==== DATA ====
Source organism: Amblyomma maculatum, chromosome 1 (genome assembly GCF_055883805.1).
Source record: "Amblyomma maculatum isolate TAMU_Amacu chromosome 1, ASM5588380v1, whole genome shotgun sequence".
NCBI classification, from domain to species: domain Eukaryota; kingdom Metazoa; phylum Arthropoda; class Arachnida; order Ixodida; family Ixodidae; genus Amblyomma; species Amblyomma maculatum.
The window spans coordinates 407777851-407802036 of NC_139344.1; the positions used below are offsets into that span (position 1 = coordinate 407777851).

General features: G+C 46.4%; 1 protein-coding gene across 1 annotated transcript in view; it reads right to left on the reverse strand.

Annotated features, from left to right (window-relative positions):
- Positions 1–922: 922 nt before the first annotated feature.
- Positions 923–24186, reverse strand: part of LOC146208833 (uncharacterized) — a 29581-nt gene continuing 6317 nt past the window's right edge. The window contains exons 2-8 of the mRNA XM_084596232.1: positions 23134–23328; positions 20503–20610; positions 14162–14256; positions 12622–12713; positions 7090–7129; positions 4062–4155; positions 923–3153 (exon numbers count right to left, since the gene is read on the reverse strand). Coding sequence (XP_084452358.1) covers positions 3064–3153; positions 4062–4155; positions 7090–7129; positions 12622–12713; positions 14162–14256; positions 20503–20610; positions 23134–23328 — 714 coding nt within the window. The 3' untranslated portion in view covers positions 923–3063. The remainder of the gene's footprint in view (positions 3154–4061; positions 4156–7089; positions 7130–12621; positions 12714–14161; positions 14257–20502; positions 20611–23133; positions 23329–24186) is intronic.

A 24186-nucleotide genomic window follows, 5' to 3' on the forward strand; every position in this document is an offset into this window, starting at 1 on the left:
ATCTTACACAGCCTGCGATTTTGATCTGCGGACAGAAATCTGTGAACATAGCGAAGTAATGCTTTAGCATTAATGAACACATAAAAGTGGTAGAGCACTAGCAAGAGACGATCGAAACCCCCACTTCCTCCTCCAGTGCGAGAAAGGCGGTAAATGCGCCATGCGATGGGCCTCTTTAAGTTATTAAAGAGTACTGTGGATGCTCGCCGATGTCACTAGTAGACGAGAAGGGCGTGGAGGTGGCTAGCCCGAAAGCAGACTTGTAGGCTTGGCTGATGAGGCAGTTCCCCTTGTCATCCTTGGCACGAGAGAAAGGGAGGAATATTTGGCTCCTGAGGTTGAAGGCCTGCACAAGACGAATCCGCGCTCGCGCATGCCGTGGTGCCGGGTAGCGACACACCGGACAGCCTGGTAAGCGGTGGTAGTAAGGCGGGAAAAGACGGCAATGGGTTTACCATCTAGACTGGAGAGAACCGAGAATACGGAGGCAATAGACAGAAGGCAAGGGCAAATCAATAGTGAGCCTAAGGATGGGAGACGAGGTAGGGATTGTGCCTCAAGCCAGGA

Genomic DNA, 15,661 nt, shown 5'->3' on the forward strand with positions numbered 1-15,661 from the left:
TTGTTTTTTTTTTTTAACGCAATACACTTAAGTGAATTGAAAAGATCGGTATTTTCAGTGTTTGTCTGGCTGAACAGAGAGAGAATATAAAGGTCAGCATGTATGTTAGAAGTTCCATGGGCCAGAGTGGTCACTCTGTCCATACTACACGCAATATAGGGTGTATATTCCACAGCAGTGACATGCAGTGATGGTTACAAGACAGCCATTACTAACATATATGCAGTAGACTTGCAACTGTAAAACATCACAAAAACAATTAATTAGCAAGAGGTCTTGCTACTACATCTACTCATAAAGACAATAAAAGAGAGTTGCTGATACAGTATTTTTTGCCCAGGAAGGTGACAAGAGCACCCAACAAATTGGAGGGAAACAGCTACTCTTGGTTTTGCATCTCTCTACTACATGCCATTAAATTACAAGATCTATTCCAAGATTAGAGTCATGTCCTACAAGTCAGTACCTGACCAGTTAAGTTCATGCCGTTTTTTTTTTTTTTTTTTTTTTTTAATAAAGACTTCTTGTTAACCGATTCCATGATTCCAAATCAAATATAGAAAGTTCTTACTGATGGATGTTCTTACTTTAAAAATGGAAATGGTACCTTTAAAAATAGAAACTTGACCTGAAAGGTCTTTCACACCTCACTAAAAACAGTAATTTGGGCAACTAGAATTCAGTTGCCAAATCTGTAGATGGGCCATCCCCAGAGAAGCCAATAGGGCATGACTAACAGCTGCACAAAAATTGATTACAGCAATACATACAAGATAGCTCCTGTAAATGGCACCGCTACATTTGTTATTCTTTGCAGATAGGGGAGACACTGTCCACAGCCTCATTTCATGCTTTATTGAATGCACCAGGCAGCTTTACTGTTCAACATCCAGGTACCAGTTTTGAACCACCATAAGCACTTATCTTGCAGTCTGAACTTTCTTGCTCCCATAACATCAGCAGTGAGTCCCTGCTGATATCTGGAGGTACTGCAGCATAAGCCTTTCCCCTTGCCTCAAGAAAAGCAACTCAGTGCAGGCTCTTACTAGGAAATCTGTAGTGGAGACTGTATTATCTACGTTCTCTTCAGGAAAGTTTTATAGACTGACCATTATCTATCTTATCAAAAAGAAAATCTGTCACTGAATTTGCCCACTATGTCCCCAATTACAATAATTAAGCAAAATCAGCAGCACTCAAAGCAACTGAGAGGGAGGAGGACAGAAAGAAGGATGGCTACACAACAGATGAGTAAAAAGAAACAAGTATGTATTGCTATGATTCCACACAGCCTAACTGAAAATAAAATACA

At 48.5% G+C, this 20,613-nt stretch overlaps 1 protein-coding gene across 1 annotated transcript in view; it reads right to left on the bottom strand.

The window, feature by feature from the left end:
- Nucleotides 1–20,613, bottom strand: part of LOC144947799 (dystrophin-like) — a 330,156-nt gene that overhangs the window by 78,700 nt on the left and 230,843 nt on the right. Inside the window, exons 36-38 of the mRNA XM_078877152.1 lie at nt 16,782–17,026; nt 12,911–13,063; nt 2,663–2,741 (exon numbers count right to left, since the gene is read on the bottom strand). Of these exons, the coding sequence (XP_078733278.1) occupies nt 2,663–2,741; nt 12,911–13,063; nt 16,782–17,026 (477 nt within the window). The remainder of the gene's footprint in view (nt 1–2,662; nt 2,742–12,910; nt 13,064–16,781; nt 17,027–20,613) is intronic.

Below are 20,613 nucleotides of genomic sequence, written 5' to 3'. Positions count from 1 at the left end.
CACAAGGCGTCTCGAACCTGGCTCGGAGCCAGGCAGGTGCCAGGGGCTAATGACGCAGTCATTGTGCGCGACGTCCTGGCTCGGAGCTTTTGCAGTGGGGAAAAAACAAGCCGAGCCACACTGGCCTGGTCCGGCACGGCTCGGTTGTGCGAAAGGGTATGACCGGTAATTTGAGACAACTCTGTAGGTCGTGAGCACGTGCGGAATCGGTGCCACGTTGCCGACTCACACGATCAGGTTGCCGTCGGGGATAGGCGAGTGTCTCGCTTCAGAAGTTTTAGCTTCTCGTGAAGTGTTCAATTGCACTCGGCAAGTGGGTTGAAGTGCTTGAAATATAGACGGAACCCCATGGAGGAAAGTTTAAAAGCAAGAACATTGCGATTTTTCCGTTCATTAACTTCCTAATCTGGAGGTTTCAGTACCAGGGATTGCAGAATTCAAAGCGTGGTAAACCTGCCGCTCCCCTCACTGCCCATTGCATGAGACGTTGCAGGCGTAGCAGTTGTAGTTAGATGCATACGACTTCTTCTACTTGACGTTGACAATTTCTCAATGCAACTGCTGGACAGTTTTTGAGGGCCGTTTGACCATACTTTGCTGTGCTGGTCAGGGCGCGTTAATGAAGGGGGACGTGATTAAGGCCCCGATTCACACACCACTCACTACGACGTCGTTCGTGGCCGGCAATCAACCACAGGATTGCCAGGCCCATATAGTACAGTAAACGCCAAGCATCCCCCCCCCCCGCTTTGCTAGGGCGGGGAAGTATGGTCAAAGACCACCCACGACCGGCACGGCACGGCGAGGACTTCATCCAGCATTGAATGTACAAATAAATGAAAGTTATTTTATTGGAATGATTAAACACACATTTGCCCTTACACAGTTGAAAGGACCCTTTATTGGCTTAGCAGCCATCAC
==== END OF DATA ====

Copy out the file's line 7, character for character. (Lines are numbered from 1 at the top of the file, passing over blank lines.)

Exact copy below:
- Positions 1–922: 922 nt before the first annotated feature.